UEFI Boot openSUSE 12.3 with ASUS M5A99FX

I have struggled and succeeded to create this and have all the details of how to do it. I t would seem that this is best added as a blog or an article but I can not find out how to add to these areas. If anyone can point me in the right direction then I will add this help others

Installation of openSUSE 12.3 on Asus M5A99FX Pro R2.0 under UEFI I already had a 12.3 installation but there were problems with the motherboard an MSI and one of the hard disks, a Maxtor 250GB. I decided to make a new machine and transfer the old software and data. The new machine as to be
Motherboard - Asus M5A99FX Pro R2.0
Graphics – Asus HD 6450
Memory – 8 GB Kingston KHX16C9B1RK2/8X (2 x 4GB)
Hard disks- Intel SSD (180GB) 2 x WD 1TB (to be used partly as a Raid 10)
Like the old machine it was to be used as a office machine and web development with a little multimedia stuff.
After the assembly the nightmare started. Firstly the USB key with the DVD image failed to get past the checking repositories with the message that it could not find the repositories. Burnt a DVD with the same result. Then thought to use the KDE live on both DVD and USB (USB created with Rufus on a windows machine and defined as UEFI. Both these failed after a while with message that it could not find the boot device. Then success with network install burnt onto a USB key.
But on reboot – it wouldn’t, so back to square one – several times until I found one of the articlaes addressing this Booting openSUSE on UEFI BIOS with ELILO and Grub2 and Installation on M5A99FX Mobo. Then I managed to get a proper UEFI installation at least I thought so. Installation was
sda1 – FAT /EFI partition
sda2 – Ext4 SWAP
sda3 – Ext4 /
sda4 – Ext4 /srv
sdb1 – Ext2 /boot (500MB)
sdb2 – Raid
sdb3 - Ext4 /var
sdc1 – Raid
sdc2 – Ext4 /usr/local
sdc3 – Ext4 /tmp
md127 - Raid /home
Rebooted and it worked so rebooted under old Maxtor and copied over the files and rebooted. Result – text on the top left of the screen GRUB with flashing cursor but no response to the keyboard. Looked at UEFI boot screen and there was no UEFI drive. The INTEL drive had reverted to a non-UEFI drive.
Then using the Booting from openSUSE doc (on openSUSE) and a little thought managed to get it all back together as follows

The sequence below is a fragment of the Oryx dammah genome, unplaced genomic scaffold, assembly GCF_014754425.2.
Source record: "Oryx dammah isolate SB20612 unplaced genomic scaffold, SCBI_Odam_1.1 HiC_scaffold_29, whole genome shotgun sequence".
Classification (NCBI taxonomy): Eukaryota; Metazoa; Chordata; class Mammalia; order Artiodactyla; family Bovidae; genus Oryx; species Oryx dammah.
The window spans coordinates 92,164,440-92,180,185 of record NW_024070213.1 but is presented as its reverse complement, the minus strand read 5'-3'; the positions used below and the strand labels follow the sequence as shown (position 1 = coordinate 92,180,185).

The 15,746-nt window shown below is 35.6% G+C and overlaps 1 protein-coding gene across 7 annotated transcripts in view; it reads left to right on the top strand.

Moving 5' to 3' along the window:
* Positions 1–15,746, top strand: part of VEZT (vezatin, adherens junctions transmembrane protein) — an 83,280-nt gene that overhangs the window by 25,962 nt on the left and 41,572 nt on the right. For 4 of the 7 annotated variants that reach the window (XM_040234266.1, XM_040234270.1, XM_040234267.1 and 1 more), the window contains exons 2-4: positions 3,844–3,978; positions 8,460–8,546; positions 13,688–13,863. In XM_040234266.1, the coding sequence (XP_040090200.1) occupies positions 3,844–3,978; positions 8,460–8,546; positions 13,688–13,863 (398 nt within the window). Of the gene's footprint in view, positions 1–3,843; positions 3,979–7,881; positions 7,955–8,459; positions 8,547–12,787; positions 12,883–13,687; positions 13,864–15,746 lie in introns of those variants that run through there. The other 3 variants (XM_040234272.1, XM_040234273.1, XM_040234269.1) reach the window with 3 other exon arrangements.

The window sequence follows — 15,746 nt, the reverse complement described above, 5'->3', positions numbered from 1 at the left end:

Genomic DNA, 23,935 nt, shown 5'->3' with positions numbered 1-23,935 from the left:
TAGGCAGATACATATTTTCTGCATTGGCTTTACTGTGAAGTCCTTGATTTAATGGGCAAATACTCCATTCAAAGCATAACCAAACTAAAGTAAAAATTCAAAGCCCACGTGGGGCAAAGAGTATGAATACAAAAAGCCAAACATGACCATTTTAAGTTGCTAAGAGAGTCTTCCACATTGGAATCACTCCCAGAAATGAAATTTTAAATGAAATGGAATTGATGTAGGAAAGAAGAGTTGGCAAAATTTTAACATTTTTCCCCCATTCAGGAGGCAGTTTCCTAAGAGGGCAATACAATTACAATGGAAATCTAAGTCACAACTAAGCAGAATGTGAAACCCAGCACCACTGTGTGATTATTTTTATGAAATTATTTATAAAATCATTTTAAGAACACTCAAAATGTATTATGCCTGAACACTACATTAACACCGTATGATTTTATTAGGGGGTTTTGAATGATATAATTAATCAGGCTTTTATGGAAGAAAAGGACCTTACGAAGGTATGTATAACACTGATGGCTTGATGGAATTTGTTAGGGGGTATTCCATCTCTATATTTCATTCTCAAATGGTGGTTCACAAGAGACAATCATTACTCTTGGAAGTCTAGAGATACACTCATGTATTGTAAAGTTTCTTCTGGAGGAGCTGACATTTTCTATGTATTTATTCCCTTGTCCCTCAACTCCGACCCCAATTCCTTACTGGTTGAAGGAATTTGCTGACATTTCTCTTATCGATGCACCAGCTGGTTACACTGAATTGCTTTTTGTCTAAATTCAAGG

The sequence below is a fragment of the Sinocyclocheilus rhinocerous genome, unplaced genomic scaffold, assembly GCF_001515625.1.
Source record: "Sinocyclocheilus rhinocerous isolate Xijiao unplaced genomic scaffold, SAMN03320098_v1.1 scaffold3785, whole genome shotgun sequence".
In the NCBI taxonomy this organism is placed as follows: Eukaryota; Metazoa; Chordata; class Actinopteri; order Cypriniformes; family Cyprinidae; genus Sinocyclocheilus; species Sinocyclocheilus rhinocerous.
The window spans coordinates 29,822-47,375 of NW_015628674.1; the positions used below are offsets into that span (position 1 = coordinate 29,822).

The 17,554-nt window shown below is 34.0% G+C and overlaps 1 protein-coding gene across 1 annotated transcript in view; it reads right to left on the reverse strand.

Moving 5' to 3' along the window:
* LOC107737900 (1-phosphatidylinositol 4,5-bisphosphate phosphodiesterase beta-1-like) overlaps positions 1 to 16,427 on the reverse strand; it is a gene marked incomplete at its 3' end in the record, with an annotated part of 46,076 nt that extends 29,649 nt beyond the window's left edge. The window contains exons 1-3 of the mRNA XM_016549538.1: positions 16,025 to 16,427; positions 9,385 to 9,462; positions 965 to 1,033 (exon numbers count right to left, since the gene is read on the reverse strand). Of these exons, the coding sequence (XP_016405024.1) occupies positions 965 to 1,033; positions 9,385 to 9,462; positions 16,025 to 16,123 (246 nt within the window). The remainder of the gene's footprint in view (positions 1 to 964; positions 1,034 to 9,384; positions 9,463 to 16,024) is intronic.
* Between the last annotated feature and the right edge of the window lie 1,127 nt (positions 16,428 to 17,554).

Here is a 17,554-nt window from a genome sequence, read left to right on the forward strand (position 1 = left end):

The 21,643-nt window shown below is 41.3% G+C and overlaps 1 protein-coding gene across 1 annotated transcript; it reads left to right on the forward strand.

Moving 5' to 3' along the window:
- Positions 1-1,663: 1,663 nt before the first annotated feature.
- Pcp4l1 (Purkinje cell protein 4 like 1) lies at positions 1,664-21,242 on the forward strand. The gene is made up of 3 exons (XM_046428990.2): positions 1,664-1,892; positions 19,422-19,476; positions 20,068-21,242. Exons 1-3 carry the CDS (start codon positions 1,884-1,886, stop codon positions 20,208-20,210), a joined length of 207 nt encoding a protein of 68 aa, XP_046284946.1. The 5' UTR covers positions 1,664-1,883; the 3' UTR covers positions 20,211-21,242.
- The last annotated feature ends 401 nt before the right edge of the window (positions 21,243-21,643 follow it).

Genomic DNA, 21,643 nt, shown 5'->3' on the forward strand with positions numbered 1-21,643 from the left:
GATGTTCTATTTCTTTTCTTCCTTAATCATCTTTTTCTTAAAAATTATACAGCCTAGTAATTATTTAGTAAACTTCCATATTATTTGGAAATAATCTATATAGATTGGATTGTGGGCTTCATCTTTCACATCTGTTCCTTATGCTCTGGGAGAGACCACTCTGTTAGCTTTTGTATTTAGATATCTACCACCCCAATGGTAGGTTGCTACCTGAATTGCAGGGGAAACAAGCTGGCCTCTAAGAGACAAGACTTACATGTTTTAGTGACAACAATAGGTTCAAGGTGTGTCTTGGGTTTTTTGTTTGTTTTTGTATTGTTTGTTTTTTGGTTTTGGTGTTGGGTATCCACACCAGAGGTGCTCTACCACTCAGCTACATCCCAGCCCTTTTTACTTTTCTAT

• Put in the USB ‘Install openSUSE from Network’

  • Booted the USB key and on appearance of Grub hit the “E” key

  • Then F2 to go to the Grub commands

  • At Grub: ls (to find out the hard disk layout)

  • Grub: set root=(hd7,gpt1)

  • Grub: linuxefi /boot/vmlinuz root=/dev/sd3 ro

  • Grub: initrdefi /boot/initrd

  • Grub: boot

Miraculously my original system re-appeared but still needed work
Using openSUSE:UEFI - openSUSE I managed to do the necessary

  • efibootmgr – v (to find out what was installed

  • efibootmgr -c -L “openSUSE” -l ‘\EFI\opensuse\grubx64.efi’ (to recreate the efi boot partition)

Under YAST I examined the boot loader which as in error as it was pointing to the part2 not 3, so changed that.
Rebooted, checked in the UEFI BIOS and there was the INTEL drive marked as UEFI and it worked!
A real lot of hassle for a small change and I do not have the courage to change the boot to a secure boot as this seems a step too far.

Thanks for posting. I’ll reread your post later, so might have another comment at that time.

Before changing to secure-boot, you would have to install the secure boot component for opensuse. Perhaps you did. It would create a file “/boot/efi/EFI/opensuse/shim.efi”.

In any case, I’m not sure that there is any real advantage from using secure-boot, so just keep doing things the way that you are.

Just a few comments, now that I have more time to read this post.

The online instructions for using a USB say to hit F4, and tell the installer to search for repos on hard drives. Since 12.3, that no longer works for me. If I try that, I get a failure to find repos. Instead, I need to directly select “install” on the boot screen.

That’s not something I have experienced. Perhaps it’s an oddity of ASUS systems.

For my box, whether to use UEFI or legacy MBR is a global option that affects everything. There is no setting for particular disks.

In any case, I’m glad you have it working. I appreciate your posting, and I hope that helps others.

My note to other people – at present there is a lot of variation between different implementations of UEFI, so you might experience something different. Let’s hope this all settles down within a couple of years.

I only used the F4 to get to the Grub prompt and to see if I could get the installation to work. For the unsuccessful installation I used “Install”
Anyway it is still working though I found that changing the parameters of the mobo to performance or power saving caused the installation to fail